Sometimes you have to face nasty service crashes, e.g. due to memory leaks (yes,
logstash, I’m talking about you).
Using the systemd timers feature is a handy and idiomatic way to restart systemd services (ofc we could use cron, but that’s not what this is about anyway).
However, everyone knows by now that
systemd can be mystical sometimes and its arcanes are somehow complex to understand.
That being said, I want to restart my logstash service 4 times after it’s been started. Therefore I need two files:
- A service unit file that restarts my logstash service
- A timer file that triggers my restart service
The restart service unit file looks straightforward:
# /etc/systemd/system/logstash-restart.service [Unit] Description=restart logstash [Service] Type=oneshot ExecStart=/bin/systemctl restart logstash
However, I struggled a bit on how to restart the service every 4 hours after activation.
I did not want to use the
OnCalendar option because that would be akin to using cron and wouldn’t leverage the granularity of systemd timer functions.
As it turns out, timers can be scheduled to be activated at a given time interval after they’ve been started with the
OnActiveSec directive but that would only kick in once.
The timer needs to be told to activate again after its initial activation with the
Eventually, the time when the timer was activated can be stored on disk and that can be done with the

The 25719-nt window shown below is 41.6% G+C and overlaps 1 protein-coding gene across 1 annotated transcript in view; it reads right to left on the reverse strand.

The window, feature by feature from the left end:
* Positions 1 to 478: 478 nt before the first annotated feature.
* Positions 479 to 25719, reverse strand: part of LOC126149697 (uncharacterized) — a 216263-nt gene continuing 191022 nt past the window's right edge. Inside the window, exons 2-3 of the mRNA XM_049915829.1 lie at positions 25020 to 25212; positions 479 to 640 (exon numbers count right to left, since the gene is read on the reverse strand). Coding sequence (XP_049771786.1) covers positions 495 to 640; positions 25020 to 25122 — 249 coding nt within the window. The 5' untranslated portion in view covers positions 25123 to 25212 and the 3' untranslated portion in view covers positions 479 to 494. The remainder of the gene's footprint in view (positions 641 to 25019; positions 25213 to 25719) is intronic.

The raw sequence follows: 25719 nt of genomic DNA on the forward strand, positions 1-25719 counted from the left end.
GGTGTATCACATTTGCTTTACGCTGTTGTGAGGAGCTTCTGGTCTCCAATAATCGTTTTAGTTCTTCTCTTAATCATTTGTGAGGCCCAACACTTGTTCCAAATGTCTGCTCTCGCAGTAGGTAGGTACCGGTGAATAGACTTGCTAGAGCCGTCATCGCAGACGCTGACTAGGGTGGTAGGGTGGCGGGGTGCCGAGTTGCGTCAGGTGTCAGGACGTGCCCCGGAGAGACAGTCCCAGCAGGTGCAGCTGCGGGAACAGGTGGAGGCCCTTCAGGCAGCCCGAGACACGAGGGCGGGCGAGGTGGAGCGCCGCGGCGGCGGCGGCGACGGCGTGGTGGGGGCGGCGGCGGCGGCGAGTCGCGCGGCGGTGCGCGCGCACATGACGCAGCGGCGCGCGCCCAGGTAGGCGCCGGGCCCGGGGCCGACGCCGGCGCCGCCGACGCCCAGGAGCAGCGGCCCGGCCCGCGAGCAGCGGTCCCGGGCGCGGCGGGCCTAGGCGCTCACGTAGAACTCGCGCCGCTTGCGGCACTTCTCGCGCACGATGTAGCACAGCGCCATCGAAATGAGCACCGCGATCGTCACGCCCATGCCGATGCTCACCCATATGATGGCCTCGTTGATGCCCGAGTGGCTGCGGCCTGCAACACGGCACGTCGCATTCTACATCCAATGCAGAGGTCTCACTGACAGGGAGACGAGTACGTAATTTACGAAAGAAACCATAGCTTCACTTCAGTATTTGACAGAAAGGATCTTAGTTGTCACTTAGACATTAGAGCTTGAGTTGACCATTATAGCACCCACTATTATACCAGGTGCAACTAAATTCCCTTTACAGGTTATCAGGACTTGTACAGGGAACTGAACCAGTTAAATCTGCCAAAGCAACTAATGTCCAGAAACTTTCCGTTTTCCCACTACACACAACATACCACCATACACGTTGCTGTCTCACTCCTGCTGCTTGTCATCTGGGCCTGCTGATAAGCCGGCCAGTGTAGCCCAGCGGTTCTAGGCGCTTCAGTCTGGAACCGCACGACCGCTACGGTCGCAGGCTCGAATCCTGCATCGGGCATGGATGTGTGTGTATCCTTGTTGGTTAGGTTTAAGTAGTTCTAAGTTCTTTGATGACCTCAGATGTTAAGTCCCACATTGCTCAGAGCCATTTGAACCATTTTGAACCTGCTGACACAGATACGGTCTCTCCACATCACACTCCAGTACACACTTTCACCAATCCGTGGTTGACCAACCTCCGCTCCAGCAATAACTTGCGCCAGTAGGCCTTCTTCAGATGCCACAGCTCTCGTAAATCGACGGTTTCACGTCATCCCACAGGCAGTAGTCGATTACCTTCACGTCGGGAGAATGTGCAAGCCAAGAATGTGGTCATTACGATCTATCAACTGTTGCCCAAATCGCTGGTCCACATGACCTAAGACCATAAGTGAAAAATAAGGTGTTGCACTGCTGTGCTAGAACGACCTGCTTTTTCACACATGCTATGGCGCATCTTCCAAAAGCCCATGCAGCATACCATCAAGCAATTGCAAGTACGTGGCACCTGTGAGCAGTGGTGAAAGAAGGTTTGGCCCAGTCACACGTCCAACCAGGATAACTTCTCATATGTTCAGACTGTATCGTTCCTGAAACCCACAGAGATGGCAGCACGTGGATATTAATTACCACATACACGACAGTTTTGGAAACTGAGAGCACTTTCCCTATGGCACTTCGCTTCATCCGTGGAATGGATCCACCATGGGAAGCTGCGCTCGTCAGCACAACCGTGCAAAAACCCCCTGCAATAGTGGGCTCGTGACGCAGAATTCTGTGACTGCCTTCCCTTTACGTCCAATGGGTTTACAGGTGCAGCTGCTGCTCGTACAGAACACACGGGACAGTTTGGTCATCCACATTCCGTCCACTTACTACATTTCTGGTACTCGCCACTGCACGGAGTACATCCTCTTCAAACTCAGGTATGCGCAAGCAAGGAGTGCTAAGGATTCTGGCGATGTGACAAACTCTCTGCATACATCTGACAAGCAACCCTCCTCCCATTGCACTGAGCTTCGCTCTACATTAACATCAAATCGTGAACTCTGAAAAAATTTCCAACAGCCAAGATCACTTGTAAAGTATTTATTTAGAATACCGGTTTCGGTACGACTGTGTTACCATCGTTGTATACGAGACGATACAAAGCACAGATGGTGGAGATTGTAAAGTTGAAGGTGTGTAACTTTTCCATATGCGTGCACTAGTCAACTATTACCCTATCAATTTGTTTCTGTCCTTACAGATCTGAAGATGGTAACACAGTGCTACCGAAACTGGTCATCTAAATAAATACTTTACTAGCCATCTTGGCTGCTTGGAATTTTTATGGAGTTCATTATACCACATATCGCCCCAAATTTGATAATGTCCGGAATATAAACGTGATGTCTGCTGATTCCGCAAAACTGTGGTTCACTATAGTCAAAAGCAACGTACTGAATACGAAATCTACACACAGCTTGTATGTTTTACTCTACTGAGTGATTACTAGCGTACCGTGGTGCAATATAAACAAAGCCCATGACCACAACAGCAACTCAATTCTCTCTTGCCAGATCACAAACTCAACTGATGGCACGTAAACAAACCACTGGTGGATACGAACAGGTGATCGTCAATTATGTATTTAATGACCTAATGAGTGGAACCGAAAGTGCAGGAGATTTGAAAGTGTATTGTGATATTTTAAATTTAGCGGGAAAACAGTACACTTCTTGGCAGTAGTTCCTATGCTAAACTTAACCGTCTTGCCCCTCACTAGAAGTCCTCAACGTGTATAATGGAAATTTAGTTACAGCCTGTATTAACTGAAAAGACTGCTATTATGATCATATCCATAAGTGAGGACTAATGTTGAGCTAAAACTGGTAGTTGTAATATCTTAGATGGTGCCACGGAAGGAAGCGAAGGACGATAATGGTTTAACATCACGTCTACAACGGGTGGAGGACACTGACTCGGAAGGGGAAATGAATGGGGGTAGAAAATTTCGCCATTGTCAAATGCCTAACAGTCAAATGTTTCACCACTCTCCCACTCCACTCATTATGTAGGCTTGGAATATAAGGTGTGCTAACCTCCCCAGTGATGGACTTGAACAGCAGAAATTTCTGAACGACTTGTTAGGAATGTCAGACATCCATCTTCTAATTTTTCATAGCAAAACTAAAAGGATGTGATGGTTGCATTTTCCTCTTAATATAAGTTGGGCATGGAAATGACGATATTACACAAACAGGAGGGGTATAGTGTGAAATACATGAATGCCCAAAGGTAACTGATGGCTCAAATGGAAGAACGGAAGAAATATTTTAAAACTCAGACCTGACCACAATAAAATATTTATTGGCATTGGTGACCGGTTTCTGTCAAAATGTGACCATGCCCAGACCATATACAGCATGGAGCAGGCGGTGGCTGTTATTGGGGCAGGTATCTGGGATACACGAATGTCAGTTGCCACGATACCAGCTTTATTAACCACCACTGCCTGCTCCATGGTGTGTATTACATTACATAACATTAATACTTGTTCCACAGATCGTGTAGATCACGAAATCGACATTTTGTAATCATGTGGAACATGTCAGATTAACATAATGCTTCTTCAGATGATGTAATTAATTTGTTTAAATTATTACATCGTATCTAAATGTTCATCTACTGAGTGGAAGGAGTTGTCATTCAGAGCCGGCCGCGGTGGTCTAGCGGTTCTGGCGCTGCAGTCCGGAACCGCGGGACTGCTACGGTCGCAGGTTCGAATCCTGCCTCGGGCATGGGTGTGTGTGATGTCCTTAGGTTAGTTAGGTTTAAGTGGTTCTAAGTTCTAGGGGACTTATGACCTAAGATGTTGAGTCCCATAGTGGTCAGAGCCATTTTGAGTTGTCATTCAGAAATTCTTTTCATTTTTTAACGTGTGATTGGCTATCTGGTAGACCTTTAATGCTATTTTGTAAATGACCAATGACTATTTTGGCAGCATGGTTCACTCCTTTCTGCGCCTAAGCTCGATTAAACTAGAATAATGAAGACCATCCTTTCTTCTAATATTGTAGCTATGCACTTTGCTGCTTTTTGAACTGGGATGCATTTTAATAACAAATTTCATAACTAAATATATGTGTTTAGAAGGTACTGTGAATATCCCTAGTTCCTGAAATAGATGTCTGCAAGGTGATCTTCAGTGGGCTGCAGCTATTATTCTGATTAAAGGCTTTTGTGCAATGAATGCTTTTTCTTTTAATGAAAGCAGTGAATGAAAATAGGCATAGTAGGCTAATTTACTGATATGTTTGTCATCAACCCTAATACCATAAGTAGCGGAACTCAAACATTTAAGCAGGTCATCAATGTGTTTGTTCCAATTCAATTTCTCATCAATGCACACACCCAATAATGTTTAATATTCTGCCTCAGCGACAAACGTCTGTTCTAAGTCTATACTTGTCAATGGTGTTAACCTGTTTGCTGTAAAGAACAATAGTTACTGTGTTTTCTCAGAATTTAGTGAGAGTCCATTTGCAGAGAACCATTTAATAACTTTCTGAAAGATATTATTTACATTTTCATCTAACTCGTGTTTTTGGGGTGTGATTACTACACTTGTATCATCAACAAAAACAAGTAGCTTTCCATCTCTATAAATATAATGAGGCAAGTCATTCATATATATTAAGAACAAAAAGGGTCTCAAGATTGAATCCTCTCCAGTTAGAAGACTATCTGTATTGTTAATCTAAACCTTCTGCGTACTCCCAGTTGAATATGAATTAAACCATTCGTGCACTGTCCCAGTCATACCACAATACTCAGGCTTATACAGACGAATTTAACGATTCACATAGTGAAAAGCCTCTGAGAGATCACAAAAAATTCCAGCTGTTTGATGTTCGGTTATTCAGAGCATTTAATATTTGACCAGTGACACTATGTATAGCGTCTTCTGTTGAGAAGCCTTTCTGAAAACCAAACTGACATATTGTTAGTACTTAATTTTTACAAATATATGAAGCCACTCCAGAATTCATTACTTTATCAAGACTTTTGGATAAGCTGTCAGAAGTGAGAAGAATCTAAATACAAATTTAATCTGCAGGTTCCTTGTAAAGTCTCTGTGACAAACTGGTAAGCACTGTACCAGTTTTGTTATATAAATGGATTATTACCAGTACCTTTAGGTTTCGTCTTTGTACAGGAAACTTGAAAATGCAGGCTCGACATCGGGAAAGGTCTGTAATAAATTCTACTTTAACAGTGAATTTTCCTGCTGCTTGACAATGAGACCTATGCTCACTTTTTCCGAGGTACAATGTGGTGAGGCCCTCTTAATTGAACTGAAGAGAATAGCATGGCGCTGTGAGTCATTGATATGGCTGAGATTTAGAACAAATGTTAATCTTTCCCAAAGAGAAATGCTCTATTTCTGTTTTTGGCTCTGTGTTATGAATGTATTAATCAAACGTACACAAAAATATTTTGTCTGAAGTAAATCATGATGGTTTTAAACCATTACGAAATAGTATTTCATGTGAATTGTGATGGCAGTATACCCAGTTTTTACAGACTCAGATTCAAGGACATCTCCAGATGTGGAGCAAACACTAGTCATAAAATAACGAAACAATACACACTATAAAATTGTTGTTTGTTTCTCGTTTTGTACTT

Persistent option. This option is false by default, which is OK because it doesn’t need to be enabled in my case - I want the timer to activate only after the service has been running for a given number of hours.
This gives us the following timer file:
# /etc/systemd/system/logstash-restart.timer [Timer] OnActiveSec=4h OnUnitActiveSec=4h [Install] WantedBy=timer.target
With both of those files on disk, there remains the need to enable and start the timer (that creates a symbolic link at the appropriate target location so it will be started at next boot, and also starts the countdown from now on):
# systemctl enable logstash-restart.timer # systemctl start logstash-restart.timer
Checking if the timer shows up:
# systemctl list-timers --all NEXT LEFT LAST PASSED UNIT ACTIVATES Fri 2017-11-17 20:32:19 CET 3h 59min left Thu 2017-11-16 19:50:23 CET 20h ago logstash-restart.timer logstash-restart.service
systemd tracks execution times closely so it’s easy to tell whenever the timer has fired and when it will activate next.